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close this bookThe Courier N 122 July - August 1990 - Dossier Tourism - Country Report: Mali (EC Courier, 1990, 104 p.)
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European Parliament welcomes Nelson Mandela

Nelson Mandela, Vice - President of the African National Congress (ANC), was welcomed by Community MPs when he visited the European Parliament in Strasbourg from 11 - 14 June. The House paid tribute to his courage and democratic convictions and to his determination to seek broad agreement on new democratic institutions in South Africa. “ Since you were freed”, European Parliament President Enrique Baron Crespo told Mr Mandela, “the whole world has been impressed by your sense of dignity and immense bravery and especially by your will to dialogue with the South African Government to find a peaceful solution to the problems raised by apartheid... Therein lies the immense strength of the unshakeable tenacity of the past 30 years which has sustained you in your uncompromising rejection of racial segregation and in your quest for a new political order based on ‘one man, one vote’”.

Nelson Mandela responded to the President and other speakers by saying that, in pursuing the cause of the freeing of all the political prisoners in South Africa and the “emancipation of our people from racial bondage”, the European Parliament had given proof of the “nobility of the human mind “.

He went on to stress to importance of maintaining economic sanctions against the South African Government. He reminded the House of his confidence in President De Klerk’s good faith and recognised the progress which the South African Head of State had made towards abolishing apartheid. However, Mr Mandela said, the principal foundations of the apartheid policy were still in place and it would be weakening the ANC to remove the economic sanctions against the Pretoria Government now. “ It would be a knife in our people’s back”, because the conditions for relaxing external pressure on the Pretoria authorities were not there, he thought. “We want to put you seriously on your guard that any retreat from this position would be a threat to the process of negotiation itself” - a plea repeated time and time again in the many talks he had with leading political, economic and trade union figures in Strasbourg.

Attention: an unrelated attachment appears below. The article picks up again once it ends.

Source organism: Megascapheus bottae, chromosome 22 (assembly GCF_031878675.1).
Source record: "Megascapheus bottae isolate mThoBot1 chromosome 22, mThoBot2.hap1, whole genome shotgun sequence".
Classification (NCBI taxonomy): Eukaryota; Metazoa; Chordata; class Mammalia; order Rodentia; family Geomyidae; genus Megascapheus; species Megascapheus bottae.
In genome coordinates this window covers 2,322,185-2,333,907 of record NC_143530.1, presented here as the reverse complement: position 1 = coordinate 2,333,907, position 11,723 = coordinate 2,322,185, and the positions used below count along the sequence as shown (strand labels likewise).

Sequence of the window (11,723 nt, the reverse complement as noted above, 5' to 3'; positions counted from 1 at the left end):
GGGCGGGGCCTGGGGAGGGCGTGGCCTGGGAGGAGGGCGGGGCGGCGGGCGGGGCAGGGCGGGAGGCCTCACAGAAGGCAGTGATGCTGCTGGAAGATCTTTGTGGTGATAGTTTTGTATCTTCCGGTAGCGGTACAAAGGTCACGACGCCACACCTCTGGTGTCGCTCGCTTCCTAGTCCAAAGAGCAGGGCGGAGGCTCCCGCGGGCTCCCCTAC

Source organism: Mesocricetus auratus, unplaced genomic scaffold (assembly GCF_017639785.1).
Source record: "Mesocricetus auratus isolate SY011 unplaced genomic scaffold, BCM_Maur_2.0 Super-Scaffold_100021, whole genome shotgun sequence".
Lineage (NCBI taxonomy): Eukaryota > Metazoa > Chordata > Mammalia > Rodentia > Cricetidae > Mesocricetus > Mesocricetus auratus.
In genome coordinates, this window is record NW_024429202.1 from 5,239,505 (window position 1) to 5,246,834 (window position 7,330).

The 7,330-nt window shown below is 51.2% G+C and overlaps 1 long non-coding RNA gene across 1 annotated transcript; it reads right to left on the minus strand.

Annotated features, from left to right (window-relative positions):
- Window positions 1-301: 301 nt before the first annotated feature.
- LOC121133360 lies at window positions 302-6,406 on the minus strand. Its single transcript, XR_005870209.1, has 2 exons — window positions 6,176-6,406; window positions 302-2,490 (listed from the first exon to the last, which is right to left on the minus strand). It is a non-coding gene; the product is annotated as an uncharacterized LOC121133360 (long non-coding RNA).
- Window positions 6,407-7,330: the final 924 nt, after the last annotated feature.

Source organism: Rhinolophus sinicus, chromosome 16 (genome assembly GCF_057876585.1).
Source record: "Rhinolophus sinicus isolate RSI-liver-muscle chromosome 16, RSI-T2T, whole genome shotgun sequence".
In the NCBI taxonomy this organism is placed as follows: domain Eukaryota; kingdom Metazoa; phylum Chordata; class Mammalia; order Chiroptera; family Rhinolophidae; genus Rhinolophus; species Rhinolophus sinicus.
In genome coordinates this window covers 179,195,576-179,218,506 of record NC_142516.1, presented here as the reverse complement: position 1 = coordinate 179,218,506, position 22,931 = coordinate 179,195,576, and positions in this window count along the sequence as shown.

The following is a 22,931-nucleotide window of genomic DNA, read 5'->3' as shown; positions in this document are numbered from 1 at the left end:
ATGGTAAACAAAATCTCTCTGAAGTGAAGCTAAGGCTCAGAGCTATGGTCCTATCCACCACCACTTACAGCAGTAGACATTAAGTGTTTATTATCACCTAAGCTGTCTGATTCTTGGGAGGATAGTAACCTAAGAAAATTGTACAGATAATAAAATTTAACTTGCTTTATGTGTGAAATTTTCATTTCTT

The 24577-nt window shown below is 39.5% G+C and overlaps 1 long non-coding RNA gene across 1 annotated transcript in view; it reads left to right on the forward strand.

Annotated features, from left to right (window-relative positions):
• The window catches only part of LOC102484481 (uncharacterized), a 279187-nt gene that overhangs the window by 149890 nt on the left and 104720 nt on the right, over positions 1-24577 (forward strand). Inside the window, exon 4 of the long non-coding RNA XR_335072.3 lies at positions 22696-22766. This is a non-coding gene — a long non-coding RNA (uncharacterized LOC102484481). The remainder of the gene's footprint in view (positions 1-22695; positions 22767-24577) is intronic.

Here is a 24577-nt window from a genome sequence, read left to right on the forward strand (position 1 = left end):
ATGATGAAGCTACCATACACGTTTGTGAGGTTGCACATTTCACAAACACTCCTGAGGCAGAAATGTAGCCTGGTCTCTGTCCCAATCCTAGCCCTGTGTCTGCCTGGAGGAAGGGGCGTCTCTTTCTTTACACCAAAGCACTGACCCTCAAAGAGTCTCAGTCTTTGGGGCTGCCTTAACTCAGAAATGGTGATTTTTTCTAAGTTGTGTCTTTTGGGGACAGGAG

Nelson Mandela also mentioned the economic aspects of what he was doing. “ It is equally important for the political changes to be accompanied by significant economic transformations “, he maintained, “ as we have to make sure that the economy serves the interests of all our people” and is used to put an end to the terrible poverty and deprivation which are the legacy of apartheid.

And here, Mr Mandela said in answer to a question from The Courrier, the Community had a considerable part to play in the process of establishing democracy and peace in South Africa. More specifically, he also hoped “that the Community would provide a large amount of aid to resettle (roughly 120 000) refugees, train workers and ensure the general development of the economy.

The European Parliament, with a left - wing majority, supported and voted for a resolution to maintain economic sanctions against Pretoria.

But the French Liberal, Simone Veil, also took a constructive position, pleading for sanctions to be maintained but also for a gesture to be made to President De Klerk so as not to ignore the efforts of the South African Head of State - who had to stand up to white extremists, just as Nelson Mandela had to stand up to the hard - liners of violent action in the black population.

Before leaving Strasbourg for Rome, Canada and the USA, Nelson Mandela and his wife Winnie, together with Peter Pekane. the ANC representative in Brussels, received a delegation of ACP Ambassadors led by Amaduaogo (Burkina Faso), the President of the OAU Group in Brussels, and Raymond Chasle (Mauritius), the doyen of the ACP diplomatic corps. The meeting was also attended by, Emmanuel Gasana, the Head of the OAU office in Brussels, and Kapembe Nsingo, the Zambian Ambassador, who paid enthusiastic tribute to Mr Mandela.

In 1988, the European Parliament awarded Nelson Mandela the Sakharov prize, which goes to leading figures who have made a significant contribution to the furtherance of human rights and freedoms. The publishers P. Staedl, of Strasbourg, also paid a philatelic tribute to the South African leader at the Palais de l’Europe.